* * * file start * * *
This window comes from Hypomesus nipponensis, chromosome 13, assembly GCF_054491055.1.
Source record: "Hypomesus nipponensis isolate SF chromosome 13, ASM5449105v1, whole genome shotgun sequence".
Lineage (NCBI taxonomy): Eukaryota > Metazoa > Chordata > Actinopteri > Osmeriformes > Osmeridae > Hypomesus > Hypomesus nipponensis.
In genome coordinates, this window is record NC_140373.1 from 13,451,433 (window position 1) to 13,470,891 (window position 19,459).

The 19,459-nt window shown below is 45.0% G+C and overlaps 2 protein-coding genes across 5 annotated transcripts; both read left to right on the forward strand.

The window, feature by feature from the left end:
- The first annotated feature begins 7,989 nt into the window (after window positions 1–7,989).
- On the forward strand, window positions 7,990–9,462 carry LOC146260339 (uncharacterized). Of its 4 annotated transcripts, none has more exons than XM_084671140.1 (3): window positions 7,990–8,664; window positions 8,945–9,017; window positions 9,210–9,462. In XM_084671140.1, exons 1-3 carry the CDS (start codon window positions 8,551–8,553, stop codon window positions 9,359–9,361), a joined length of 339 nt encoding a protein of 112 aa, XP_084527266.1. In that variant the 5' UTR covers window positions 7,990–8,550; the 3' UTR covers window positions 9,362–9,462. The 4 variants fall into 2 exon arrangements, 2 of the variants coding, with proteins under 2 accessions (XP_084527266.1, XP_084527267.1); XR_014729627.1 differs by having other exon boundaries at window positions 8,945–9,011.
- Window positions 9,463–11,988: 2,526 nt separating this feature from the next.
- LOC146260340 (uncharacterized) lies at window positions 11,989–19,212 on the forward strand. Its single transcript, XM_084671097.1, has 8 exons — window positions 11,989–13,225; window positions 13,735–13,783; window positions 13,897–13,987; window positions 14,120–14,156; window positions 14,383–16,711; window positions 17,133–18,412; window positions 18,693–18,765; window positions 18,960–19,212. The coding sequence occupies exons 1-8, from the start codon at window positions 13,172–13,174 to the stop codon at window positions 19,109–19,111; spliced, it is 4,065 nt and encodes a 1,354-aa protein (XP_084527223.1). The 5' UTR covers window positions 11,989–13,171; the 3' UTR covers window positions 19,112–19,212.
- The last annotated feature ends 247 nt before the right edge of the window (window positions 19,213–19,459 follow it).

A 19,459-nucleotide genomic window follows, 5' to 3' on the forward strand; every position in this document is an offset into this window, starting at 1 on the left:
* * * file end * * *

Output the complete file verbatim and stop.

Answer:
This window comes from Hypomesus nipponensis, chromosome 13, assembly GCF_054491055.1.
Source record: "Hypomesus nipponensis isolate SF chromosome 13, ASM5449105v1, whole genome shotgun sequence".
Lineage (NCBI taxonomy): Eukaryota > Metazoa > Chordata > Actinopteri > Osmeriformes > Osmeridae > Hypomesus > Hypomesus nipponensis.
In genome coordinates, this window is record NC_140373.1 from 13,451,433 (window position 1) to 13,470,891 (window position 19,459).

The 19,459-nt window shown below is 45.0% G+C and overlaps 2 protein-coding genes across 5 annotated transcripts; both read left to right on the forward strand.

The window, feature by feature from the left end:
- The first annotated feature begins 7,989 nt into the window (after window positions 1–7,989).
- On the forward strand, window positions 7,990–9,462 carry LOC146260339 (uncharacterized). Of its 4 annotated transcripts, none has more exons than XM_084671140.1 (3): window positions 7,990–8,664; window positions 8,945–9,017; window positions 9,210–9,462. In XM_084671140.1, exons 1-3 carry the CDS (start codon window positions 8,551–8,553, stop codon window positions 9,359–9,361), a joined length of 339 nt encoding a protein of 112 aa, XP_084527266.1. In that variant the 5' UTR covers window positions 7,990–8,550; the 3' UTR covers window positions 9,362–9,462. The 4 variants fall into 2 exon arrangements, 2 of the variants coding, with proteins under 2 accessions (XP_084527266.1, XP_084527267.1); XR_014729627.1 differs by having other exon boundaries at window positions 8,945–9,011.
- Window positions 9,463–11,988: 2,526 nt separating this feature from the next.
- LOC146260340 (uncharacterized) lies at window positions 11,989–19,212 on the forward strand. Its single transcript, XM_084671097.1, has 8 exons — window positions 11,989–13,225; window positions 13,735–13,783; window positions 13,897–13,987; window positions 14,120–14,156; window positions 14,383–16,711; window positions 17,133–18,412; window positions 18,693–18,765; window positions 18,960–19,212. The coding sequence occupies exons 1-8, from the start codon at window positions 13,172–13,174 to the stop codon at window positions 19,109–19,111; spliced, it is 4,065 nt and encodes a 1,354-aa protein (XP_084527223.1). The 5' UTR covers window positions 11,989–13,171; the 3' UTR covers window positions 19,112–19,212.
- The last annotated feature ends 247 nt before the right edge of the window (window positions 19,213–19,459 follow it).

A 19,459-nucleotide genomic window follows, 5' to 3' on the forward strand; every position in this document is an offset into this window, starting at 1 on the left: